U.S. domestic terrorism investigations have more than doubled -FBI director

·1-min read
Senate Homeland Security and Governmental Affairs Committee hearing on security threats 20 years after 9/11, in Washington

By Jan Wolfe

WASHINGTON (Reuters) - The number of U.S. domestic terrorism cases under investigation by the FBI has more than doubled since spring 2020, its director told a Senate hearing on Tuesday, after the Justice Department warned that white supremacists and militias pose a growing threat.

“The domestic terrorism caseload has exploded,” FBI Director Chris Wray said during testimony before the U.S. Senate's Homeland Security and Governmental Affairs Committee.

The bureau now has about 2,700 domestic terror investigations open, up sharply form about 1,000 in the spring of 2020, Wray said.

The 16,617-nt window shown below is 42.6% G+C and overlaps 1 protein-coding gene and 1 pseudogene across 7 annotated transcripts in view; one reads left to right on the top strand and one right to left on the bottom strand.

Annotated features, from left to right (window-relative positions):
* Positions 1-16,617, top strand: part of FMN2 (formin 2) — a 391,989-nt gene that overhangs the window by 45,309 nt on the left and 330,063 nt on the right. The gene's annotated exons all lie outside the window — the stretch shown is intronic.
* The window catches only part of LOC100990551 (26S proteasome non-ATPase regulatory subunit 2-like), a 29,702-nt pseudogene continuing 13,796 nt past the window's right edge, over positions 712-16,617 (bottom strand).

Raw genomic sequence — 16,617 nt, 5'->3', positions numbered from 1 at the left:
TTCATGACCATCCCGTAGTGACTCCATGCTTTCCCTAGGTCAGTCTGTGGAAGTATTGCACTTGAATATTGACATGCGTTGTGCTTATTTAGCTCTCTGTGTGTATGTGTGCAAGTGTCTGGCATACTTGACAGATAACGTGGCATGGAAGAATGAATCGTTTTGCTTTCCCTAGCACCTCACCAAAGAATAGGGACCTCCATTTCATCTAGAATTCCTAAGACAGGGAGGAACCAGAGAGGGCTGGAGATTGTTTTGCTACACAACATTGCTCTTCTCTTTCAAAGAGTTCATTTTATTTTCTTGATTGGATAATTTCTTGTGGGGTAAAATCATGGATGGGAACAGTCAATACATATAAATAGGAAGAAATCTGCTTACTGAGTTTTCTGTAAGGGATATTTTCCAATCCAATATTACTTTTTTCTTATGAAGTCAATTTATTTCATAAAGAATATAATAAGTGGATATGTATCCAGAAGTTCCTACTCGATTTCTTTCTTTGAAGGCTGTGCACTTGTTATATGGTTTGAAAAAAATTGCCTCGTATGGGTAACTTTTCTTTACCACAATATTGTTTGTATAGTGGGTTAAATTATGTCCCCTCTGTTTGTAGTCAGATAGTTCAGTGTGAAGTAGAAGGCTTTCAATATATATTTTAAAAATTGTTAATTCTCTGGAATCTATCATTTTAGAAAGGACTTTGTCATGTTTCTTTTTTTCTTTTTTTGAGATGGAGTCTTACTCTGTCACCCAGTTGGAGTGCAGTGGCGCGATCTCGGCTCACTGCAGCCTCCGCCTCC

"To meet that evolving threat, the FBI has surged resources to our domestic terrorism investigations in the last year, increasing personnel by 260%," Wray said.

Domestic terrorism took on new urgency after the Jan. 6 assault on the Capitol by supporters of then-President Donald Trump who were trying to overturn President Joe Biden's election victory.

U.S. Attorney General Merrick Garland said the Jan. 6 attack by Trump supporters had shown white supremacists and militia groups to be the country's greatest domestic security threat.

In June, Biden's administration released a 30-page plan to counter domestic terrorism https://www.reuters.com/world/us/biden-administration-unveils-plan-tackle-domestic-terrorism-2021-06-15. It calls for increased information sharing between federal and local officials and social media companies, additional resources to identify and prosecute threats and new deterrents to prevent Americans from joining dangerous groups.

(Reporting by Jan Wolfe; Editing by Scott Malone and Lisa Shumaker)

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